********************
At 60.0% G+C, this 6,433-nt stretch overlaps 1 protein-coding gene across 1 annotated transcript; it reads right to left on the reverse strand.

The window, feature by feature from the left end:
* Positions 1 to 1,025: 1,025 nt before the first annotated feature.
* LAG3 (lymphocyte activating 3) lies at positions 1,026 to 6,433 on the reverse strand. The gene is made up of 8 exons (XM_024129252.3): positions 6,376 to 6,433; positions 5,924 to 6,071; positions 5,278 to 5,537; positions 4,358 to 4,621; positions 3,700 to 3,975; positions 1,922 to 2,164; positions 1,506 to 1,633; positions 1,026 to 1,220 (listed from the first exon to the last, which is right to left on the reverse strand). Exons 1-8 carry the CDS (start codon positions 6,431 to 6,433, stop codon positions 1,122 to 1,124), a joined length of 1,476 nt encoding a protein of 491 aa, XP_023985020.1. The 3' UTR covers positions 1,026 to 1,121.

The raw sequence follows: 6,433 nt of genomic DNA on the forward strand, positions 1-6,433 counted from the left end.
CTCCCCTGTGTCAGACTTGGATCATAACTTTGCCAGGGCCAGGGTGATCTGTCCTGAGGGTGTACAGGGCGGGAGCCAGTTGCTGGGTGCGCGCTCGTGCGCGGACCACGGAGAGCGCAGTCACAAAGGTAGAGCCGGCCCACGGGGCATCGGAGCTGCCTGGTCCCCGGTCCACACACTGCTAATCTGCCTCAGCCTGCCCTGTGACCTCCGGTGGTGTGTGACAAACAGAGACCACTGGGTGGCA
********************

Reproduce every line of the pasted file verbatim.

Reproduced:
At 60.0% G+C, this 6,433-nt stretch overlaps 1 protein-coding gene across 1 annotated transcript; it reads right to left on the reverse strand.

The window, feature by feature from the left end:
* Positions 1 to 1,025: 1,025 nt before the first annotated feature.
* LAG3 (lymphocyte activating 3) lies at positions 1,026 to 6,433 on the reverse strand. The gene is made up of 8 exons (XM_024129252.3): positions 6,376 to 6,433; positions 5,924 to 6,071; positions 5,278 to 5,537; positions 4,358 to 4,621; positions 3,700 to 3,975; positions 1,922 to 2,164; positions 1,506 to 1,633; positions 1,026 to 1,220 (listed from the first exon to the last, which is right to left on the reverse strand). Exons 1-8 carry the CDS (start codon positions 6,431 to 6,433, stop codon positions 1,122 to 1,124), a joined length of 1,476 nt encoding a protein of 491 aa, XP_023985020.1. The 3' UTR covers positions 1,026 to 1,121.

The raw sequence follows: 6,433 nt of genomic DNA on the forward strand, positions 1-6,433 counted from the left end.
CTCCCCTGTGTCAGACTTGGATCATAACTTTGCCAGGGCCAGGGTGATCTGTCCTGAGGGTGTACAGGGCGGGAGCCAGTTGCTGGGTGCGCGCTCGTGCGCGGACCACGGAGAGCGCAGTCACAAAGGTAGAGCCGGCCCACGGGGCATCGGAGCTGCCTGGTCCCCGGTCCACACACTGCTAATCTGCCTCAGCCTGCCCTGTGACCTCCGGTGGTGTGTGACAAACAGAGACCACTGGGTGGCA